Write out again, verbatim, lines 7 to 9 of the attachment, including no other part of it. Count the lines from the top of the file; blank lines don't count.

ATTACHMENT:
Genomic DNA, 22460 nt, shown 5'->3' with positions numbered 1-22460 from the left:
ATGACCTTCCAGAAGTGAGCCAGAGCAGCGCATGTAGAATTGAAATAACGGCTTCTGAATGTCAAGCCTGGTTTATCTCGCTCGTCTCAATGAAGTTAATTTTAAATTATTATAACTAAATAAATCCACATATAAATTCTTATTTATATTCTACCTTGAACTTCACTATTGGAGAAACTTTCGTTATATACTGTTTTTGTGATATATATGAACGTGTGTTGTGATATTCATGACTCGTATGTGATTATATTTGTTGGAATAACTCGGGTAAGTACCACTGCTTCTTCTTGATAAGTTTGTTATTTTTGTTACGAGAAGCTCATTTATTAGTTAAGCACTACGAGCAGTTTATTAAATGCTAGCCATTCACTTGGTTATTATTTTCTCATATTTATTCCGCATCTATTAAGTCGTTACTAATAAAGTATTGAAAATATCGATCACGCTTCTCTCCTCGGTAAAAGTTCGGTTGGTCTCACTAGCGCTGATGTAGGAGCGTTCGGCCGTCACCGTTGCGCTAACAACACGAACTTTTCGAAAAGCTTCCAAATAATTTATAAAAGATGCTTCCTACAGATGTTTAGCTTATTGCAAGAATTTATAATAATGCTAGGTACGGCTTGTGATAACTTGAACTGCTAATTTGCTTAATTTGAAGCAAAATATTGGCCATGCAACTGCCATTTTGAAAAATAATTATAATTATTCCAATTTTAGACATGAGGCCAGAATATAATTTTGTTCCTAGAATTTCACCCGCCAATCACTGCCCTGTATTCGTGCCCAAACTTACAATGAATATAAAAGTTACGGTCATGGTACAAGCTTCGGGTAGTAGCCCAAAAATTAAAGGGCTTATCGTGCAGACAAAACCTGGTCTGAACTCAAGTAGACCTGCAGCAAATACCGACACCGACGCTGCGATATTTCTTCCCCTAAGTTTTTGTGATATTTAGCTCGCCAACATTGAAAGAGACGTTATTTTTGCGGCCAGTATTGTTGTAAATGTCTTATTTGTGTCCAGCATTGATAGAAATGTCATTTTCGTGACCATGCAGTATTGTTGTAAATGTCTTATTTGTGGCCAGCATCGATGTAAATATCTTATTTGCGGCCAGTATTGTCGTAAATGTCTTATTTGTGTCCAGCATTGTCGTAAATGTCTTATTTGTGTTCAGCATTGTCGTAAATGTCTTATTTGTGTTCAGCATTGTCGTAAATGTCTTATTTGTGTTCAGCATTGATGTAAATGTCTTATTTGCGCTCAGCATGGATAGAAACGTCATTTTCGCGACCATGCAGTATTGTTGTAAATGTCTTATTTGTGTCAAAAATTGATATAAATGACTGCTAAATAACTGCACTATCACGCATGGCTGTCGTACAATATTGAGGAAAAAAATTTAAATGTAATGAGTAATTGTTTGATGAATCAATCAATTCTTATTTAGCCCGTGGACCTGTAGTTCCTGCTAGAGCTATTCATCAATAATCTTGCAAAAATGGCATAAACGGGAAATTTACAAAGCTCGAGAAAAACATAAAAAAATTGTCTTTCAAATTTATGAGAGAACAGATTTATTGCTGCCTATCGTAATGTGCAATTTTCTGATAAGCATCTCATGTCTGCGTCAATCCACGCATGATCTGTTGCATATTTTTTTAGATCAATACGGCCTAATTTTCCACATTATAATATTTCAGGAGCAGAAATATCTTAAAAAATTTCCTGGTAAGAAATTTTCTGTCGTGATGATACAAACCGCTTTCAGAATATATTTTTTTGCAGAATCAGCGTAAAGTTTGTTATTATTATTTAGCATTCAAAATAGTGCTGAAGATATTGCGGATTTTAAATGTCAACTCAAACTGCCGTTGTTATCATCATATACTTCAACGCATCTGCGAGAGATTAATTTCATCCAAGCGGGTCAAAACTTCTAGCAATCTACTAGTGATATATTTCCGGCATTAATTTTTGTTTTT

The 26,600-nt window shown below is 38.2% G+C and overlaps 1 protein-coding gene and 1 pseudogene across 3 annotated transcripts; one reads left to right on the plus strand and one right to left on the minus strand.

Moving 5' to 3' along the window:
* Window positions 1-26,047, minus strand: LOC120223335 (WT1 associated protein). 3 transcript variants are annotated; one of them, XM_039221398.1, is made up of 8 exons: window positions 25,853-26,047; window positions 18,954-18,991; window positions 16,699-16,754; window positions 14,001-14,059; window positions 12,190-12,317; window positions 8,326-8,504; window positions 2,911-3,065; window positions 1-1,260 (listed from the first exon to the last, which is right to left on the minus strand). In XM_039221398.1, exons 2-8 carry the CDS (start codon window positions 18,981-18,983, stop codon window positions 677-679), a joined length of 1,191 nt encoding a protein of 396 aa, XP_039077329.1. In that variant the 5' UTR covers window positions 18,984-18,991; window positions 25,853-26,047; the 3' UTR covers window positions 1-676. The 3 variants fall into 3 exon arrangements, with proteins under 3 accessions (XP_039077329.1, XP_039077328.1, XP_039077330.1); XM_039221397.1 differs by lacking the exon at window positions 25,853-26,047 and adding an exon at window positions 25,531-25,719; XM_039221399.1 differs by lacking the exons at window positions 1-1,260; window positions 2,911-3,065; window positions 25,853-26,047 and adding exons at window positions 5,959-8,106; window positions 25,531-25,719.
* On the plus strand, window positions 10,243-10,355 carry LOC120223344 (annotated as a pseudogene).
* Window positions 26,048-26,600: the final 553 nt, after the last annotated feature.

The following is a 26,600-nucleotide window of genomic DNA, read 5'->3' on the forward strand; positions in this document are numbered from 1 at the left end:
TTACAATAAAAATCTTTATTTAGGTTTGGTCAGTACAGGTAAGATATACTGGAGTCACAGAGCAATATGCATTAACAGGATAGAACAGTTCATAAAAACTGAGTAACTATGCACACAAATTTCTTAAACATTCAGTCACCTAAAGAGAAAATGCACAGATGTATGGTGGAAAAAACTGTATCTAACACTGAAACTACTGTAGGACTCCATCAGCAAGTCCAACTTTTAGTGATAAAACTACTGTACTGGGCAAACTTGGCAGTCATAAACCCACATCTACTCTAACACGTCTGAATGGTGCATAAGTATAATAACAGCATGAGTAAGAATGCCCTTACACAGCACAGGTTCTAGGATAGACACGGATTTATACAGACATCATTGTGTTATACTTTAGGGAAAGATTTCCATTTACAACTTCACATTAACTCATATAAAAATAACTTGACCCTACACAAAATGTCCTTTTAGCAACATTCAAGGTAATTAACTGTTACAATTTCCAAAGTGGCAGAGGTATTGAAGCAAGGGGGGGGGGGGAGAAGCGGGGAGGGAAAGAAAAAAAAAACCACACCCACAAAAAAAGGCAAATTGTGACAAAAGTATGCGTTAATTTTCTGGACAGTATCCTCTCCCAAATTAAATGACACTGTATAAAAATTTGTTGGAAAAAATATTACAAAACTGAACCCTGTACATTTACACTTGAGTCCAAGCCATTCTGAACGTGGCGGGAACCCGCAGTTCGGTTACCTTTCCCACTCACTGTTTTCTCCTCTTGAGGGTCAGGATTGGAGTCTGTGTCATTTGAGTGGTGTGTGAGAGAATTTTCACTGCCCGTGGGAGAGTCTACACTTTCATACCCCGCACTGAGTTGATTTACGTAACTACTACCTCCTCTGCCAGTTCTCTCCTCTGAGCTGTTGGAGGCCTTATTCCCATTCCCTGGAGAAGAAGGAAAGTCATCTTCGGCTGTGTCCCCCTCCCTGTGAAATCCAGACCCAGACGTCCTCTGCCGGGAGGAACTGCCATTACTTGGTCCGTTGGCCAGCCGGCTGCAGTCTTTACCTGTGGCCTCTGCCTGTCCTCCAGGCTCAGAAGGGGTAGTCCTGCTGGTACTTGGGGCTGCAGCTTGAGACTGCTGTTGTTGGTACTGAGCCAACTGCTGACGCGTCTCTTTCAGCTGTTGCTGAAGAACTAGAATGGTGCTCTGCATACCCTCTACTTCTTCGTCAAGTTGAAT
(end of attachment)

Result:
* Window positions 26,048-26,600: the final 553 nt, after the last annotated feature.

The following is a 26,600-nucleotide window of genomic DNA, read 5'->3' on the forward strand; positions in this document are numbered from 1 at the left end:
TTACAATAAAAATCTTTATTTAGGTTTGGTCAGTACAGGTAAGATATACTGGAGTCACAGAGCAATATGCATTAACAGGATAGAACAGTTCATAAAAACTGAGTAACTATGCACACAAATTTCTTAAACATTCAGTCACCTAAAGAGAAAATGCACAGATGTATGGTGGAAAAAACTGTATCTAACACTGAAACTACTGTAGGACTCCATCAGCAAGTCCAACTTTTAGTGATAAAACTACTGTACTGGGCAAACTTGGCAGTCATAAACCCACATCTACTCTAACACGTCTGAATGGTGCATAAGTATAATAACAGCATGAGTAAGAATGCCCTTACACAGCACAGGTTCTAGGATAGACACGGATTTATACAGACATCATTGTGTTATACTTTAGGGAAAGATTTCCATTTACAACTTCACATTAACTCATATAAAAATAACTTGACCCTACACAAAATGTCCTTTTAGCAACATTCAAGGTAATTAACTGTTACAATTTCCAAAGTGGCAGAGGTATTGAAGCAAGGGGGGGGGGGGAGAAGCGGGGAGGGAAAGAAAAAAAAAACCACACCCACAAAAAAAGGCAAATTGTGACAAAAGTATGCGTTAATTTTCTGGACAGTATCCTCTCCCAAATTAAATGACACTGTATAAAAATTTGTTGGAAAAAATATTACAAAACTGAACCCTGTACATTTACACTTGAGTCCAAGCCATTCTGAACGTGGCGGGAACCCGCAGTTCGGTTACCTTTCCCACTCACTGTTTTCTCCTCTTGAGGGTCAGGATTGGAGTCTGTGTCATTTGAGTGGTGTGTGAGAGAATTTTCACTGCCCGTGGGAGAGTCTACACTTTCATACCCCGCACTGAGTTGATTTACGTAACTACTACCTCCTCTGCCAGTTCTCTCCTCTGAGCTGTTGGAGGCCTTATTCCCATTCCCTGGAGAAGAAGGAAAGTCATCTTCGGCTGTGTCCCCCTCCCTGTGAAATCCAGACCCAGACGTCCTCTGCCGGGAGGAACTGCCATTACTTGGTCCGTTGGCCAGCCGGCTGCAGTCTTTACCTGTGGCCTCTGCCTGTCCTCCAGGCTCAGAAGGGGTAGTCCTGCTGGTACTTGGGGCTGCAGCTTGAGACTGCTGTTGTTGGTACTGAGCCAACTGCTGACGCGTCTCTTTCAGCTGTTGCTGAAGAACTAGAATGGTGCTCTGCATACCCTCTACTTCTTCGTCAAGTTGAAT